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'Men's Piece' From A Woman's View

November 29, 1986|SHELLEY BAUMSTEN

For decades, feminists have decried the definition and interpretation of women by male artists. Now, locally based dancer/choreographer Loretta Livingston is turning the tables with a new evening-length movement/theater piece that explores the nature of men and their relationships to one another.

"The Men's Piece" (being performed Wednesday and Thursday at the Gallery Theatre, Barnsdall Art Park) features an ensemble of 13 men and examines relationships outside the traditional arena of competition in sports and at work.

Livingston may bring a woman's point of view to her subject, but this is not, strictly speaking, a feminist undertaking. An extended storytelling section is devoted to the creation of the first man by male gods drawn from Crow Indian, Eskimo, Filipino, African, Maori, Paraguayan, Melanesian and British Bornean legends.

This focus may be anathema to feminists who revere creation stories featuring female goddesses and progeny. For Livingston, "The origin stories are another device to reveal men, to define them through myth making. And storytelling is usually a male activity.

"Sometimes I think, 'What gives me the right?' " she admitted, "but I'm not defining. I'm just highlighting. Sexism and confinement--I'd like to crack that nut, and I thought that as a woman I might have a freshness, a different sensibility."

"The Men's Piece" marks the first time Livingston has used an all-male cast, and the first time she has worked with text or choreographed for non-dancers. The performers range in age from one year to 62, and only one cast member (her husband, David Plettner) comes from her 2-year-old company, Loretta Livingston & Dancers.

Ten of the 13 are non-dancers. Seven--a lighting designer, sculptor, real-estate appraiser, retired state corrections officer (Livingston's father), molecular biologist (her brother), caterer and architect--have virtually no performing experience. "It's risky," she said. "I'm really sticking my neck out on the block."

Why is Livingston choosing to work primarily with non-dancers in a movement piece? "There's something to be said for working with bodies that aren't idealized," she explained. "Untrained movers bring authenticity and honesty to the work."

Seen in rehearsal, the work is constructed from combinations of simple elements: phrases based on walking, running, handshaking, leaning, and leaping. "I eliminated movement invention as a priority," Livingston acknowledged. "Staging, interactions, and timing are the real parameters. Even so, the men had to stretch, learning to work in unison and to maintain energy and focus and stillness."

Livingston used reciprocal falling-and-catching exercises to develop trust and interdependence, and she considers partnering the greatest challenge for the men. In one section they take turns diving headlong into the arms of their colleagues: One man flings himself with utter abandon, while the next holds back and falls short. "Men are used to feeling in control," she remarked. "It's interesting to watch them rely on somebody else."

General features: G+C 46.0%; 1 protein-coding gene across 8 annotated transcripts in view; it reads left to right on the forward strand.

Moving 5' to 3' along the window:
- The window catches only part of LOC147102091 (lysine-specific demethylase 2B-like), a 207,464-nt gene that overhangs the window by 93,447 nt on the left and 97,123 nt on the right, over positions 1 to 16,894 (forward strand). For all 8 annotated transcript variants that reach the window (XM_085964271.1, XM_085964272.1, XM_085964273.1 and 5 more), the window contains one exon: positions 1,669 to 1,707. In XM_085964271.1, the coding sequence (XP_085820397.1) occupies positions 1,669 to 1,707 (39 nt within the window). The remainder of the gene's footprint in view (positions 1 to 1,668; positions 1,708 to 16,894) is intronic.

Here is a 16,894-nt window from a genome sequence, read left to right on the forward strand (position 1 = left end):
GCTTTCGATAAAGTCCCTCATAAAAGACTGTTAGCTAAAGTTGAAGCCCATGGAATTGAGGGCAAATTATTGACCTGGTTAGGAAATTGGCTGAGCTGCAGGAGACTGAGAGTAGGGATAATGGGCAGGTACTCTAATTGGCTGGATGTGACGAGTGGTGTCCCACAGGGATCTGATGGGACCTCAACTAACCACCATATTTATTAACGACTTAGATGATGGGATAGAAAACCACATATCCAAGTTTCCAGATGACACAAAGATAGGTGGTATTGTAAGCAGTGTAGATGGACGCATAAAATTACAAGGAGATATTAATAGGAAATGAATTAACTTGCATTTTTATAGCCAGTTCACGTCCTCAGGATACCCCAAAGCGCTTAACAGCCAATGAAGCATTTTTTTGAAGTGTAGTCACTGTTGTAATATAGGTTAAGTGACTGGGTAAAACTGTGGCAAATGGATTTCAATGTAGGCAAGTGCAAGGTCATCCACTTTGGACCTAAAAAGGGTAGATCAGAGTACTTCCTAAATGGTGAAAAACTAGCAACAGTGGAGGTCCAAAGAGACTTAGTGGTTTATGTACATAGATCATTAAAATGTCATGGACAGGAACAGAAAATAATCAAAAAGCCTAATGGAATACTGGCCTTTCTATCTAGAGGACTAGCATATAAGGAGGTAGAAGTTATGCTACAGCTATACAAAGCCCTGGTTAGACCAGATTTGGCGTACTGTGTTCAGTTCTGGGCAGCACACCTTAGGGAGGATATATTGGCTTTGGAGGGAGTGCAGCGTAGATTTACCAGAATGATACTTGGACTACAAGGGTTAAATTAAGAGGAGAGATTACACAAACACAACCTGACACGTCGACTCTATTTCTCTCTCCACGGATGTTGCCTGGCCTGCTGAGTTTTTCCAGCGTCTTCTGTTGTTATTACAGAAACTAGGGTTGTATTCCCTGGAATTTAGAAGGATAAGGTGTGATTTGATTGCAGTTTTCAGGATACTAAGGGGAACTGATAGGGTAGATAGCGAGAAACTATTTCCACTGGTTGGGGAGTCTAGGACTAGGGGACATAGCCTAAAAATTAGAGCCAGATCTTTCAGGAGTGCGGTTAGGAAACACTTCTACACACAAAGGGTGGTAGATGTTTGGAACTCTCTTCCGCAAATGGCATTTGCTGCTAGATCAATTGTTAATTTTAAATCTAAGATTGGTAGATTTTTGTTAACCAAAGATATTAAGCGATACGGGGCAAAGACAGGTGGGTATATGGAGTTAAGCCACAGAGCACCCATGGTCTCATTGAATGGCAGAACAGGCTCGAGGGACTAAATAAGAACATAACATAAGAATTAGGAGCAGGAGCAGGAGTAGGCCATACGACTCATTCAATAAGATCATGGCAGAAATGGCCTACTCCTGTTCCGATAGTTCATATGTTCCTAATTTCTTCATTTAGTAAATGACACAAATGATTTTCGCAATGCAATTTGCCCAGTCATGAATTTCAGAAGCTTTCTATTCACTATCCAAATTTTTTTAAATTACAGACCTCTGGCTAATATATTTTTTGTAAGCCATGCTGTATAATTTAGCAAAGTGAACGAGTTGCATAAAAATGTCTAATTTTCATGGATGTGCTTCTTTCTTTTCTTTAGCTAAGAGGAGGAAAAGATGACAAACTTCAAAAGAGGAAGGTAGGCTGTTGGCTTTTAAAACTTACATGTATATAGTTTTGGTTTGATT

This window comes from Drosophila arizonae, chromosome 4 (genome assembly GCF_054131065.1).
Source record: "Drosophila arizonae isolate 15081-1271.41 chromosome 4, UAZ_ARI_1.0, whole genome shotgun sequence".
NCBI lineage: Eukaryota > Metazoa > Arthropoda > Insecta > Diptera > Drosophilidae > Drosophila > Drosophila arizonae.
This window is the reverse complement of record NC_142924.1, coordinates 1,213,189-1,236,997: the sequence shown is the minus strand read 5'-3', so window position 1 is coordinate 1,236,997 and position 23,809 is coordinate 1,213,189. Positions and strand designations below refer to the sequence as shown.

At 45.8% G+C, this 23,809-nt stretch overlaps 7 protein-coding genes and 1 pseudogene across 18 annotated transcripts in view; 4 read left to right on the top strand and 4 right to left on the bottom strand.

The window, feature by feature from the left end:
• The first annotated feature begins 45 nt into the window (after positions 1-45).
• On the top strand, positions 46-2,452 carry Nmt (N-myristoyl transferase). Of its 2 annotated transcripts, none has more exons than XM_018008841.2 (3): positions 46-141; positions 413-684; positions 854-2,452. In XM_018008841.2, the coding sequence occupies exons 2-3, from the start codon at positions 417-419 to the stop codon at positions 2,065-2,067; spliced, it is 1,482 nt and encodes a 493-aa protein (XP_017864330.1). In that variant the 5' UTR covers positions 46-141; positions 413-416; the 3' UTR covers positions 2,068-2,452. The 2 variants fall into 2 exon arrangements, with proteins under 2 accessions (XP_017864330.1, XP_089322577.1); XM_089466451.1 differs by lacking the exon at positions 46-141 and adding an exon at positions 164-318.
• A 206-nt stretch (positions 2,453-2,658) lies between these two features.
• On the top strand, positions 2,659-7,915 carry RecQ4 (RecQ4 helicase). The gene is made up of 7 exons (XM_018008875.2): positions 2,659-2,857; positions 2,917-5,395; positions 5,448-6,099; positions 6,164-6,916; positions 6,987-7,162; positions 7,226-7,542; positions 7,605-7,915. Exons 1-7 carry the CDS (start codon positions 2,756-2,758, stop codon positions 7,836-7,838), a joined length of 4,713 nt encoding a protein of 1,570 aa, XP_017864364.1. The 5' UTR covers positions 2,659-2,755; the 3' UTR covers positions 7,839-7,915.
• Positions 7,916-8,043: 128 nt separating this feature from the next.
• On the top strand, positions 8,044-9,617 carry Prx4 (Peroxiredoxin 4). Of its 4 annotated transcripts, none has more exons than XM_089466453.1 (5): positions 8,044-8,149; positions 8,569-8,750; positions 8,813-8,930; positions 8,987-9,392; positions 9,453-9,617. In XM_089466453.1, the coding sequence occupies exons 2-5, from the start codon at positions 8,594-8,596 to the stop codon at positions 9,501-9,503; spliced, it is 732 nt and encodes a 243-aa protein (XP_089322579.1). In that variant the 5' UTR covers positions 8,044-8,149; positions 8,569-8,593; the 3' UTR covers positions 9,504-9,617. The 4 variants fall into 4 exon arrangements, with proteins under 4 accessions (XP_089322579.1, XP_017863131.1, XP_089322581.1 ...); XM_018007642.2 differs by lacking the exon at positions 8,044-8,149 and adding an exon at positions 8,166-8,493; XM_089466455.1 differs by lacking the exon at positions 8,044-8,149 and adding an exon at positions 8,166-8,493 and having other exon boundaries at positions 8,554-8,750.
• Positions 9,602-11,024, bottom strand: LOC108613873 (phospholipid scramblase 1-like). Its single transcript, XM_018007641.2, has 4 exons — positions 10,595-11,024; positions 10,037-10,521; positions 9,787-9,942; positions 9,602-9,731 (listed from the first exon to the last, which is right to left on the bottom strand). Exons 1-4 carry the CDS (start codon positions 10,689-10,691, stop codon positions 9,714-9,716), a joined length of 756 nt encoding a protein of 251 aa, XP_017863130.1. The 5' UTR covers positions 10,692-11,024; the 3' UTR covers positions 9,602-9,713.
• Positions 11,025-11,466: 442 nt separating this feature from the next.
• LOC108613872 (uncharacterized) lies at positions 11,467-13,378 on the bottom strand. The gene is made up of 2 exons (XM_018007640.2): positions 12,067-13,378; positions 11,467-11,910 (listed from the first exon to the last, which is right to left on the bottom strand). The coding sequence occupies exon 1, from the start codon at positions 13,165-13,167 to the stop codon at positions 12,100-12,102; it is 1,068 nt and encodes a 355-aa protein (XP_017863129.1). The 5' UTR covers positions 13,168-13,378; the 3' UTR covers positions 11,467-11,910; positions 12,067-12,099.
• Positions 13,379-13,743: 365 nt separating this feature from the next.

"The Men's Piece" includes a duet for Livingston's father and brother, and both men relish the opportunity to work with her. "I jumped at the chance to have an inside look at my daughter as a professional," said Rob Livingston. "We followed her around for over 10 years when she danced with the Bella Lewitzky Company, but choreography is a whole new ballgame and I'm really enjoying seeing how she does it."

Brother Brian added: "The main thing I got out of it is the chance to watch her work. It's quite remarkable the way she has been able to get us to move without being self-conscious."

For non-dancers in the group, initial feelings about performing ranged from "a little apprehensive" to "sort of terrified." Bob Bassler, a sculptor, admitted: "I was defensive to begin with, afraid of being put in the role of a dancer. But now I would be happy if it led to something else."

Relying on a female choreographer/director evidently poses no problem for the men, and a good-natured mood prevails as Livingston puts them through their paces in rehearsal. Bassler observed: "The roles are reversed and it's wonderful to see her controlling us. We're all having a wonderful time." Gary Spoerle, a caterer, echoed his sentiments. "I'm sort of a pawn: Move me here, move me there."

According to Livingston, the only problems have been on her side. "A room full of men has a different dynamic," she commented. "It's nothing they're doing, but it's intimidating and it requires extra work on my part. Problem-solving gets me out of that trap, and each rehearsal confirms the working process."

In fact, Livingston believes the development of the piece has helped strip away stereotypes, and the men agree that the group enjoys a special rapport. Dudley Fetzer, a real-estate appraiser, noted: "From the beginning, Loretta has stressed intimacy and getting rid of inhibitions. It's been terrific, and I feel very close to the other guys."

"This intense environment goes a long way in forming bonds," Spoerle said. "These relationships have the same intensity as the ones you form playing baseball or something, but much greater depth."

Is Loretta Livingston & Dancers in danger of abandonment? "The company members have been very supportive," Livingston said. "They know I'll start a new company work in February and meanwhile they're busy learning repertory."

Clearly "The Men's Piece" will not be added to the company repertory, but Livingston is far from regretful.

"It's very freeing," she exulted. "You can't get too precious because there's no time for crafting and fine tuning. It doesn't feel like a waste, it feels like an investment, and it's wonderful to just let something go."

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